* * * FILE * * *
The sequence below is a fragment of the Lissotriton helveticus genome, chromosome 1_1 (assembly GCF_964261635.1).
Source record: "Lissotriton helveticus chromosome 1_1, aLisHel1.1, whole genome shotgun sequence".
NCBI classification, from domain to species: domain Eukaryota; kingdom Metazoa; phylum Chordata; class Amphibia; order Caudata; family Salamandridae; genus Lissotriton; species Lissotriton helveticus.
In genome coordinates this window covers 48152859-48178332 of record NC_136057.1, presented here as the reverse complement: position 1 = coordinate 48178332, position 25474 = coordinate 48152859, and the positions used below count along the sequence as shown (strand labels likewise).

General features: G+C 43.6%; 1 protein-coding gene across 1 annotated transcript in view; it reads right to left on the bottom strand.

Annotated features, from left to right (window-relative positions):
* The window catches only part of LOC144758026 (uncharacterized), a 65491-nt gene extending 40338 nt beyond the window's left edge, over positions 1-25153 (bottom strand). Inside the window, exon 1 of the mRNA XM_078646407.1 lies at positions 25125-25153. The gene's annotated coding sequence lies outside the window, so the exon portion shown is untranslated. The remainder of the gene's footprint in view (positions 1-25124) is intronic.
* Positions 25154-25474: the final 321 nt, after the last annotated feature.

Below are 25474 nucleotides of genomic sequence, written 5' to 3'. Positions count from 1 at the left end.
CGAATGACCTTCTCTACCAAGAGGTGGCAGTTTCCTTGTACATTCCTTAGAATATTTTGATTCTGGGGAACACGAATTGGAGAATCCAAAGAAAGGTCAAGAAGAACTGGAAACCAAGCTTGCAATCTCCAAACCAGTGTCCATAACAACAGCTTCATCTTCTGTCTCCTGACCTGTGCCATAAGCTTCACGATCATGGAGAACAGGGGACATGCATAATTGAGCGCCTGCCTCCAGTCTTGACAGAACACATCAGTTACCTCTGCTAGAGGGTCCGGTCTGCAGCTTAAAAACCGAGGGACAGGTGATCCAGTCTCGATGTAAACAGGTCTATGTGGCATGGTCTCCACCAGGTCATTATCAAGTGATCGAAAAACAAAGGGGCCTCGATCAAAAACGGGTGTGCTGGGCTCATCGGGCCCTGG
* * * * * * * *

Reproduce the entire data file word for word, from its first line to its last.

The sequence below is a fragment of the Lissotriton helveticus genome, chromosome 1_1 (assembly GCF_964261635.1).
Source record: "Lissotriton helveticus chromosome 1_1, aLisHel1.1, whole genome shotgun sequence".
NCBI classification, from domain to species: domain Eukaryota; kingdom Metazoa; phylum Chordata; class Amphibia; order Caudata; family Salamandridae; genus Lissotriton; species Lissotriton helveticus.
In genome coordinates this window covers 48152859-48178332 of record NC_136057.1, presented here as the reverse complement: position 1 = coordinate 48178332, position 25474 = coordinate 48152859, and the positions used below count along the sequence as shown (strand labels likewise).

General features: G+C 43.6%; 1 protein-coding gene across 1 annotated transcript in view; it reads right to left on the bottom strand.

Annotated features, from left to right (window-relative positions):
* The window catches only part of LOC144758026 (uncharacterized), a 65491-nt gene extending 40338 nt beyond the window's left edge, over positions 1-25153 (bottom strand). Inside the window, exon 1 of the mRNA XM_078646407.1 lies at positions 25125-25153. The gene's annotated coding sequence lies outside the window, so the exon portion shown is untranslated. The remainder of the gene's footprint in view (positions 1-25124) is intronic.
* Positions 25154-25474: the final 321 nt, after the last annotated feature.

Below are 25474 nucleotides of genomic sequence, written 5' to 3'. Positions count from 1 at the left end.
CGAATGACCTTCTCTACCAAGAGGTGGCAGTTTCCTTGTACATTCCTTAGAATATTTTGATTCTGGGGAACACGAATTGGAGAATCCAAAGAAAGGTCAAGAAGAACTGGAAACCAAGCTTGCAATCTCCAAACCAGTGTCCATAACAACAGCTTCATCTTCTGTCTCCTGACCTGTGCCATAAGCTTCACGATCATGGAGAACAGGGGACATGCATAATTGAGCGCCTGCCTCCAGTCTTGACAGAACACATCAGTTACCTCTGCTAGAGGGTCCGGTCTGCAGCTTAAAAACCGAGGGACAGGTGATCCAGTCTCGATGTAAACAGGTCTATGTGGCATGGTCTCCACCAGGTCATTATCAAGTGATCGAAAAACAAAGGGGCCTCGATCAAAAACGGGTGTGCTGGGCTCATCGGGCCCTGG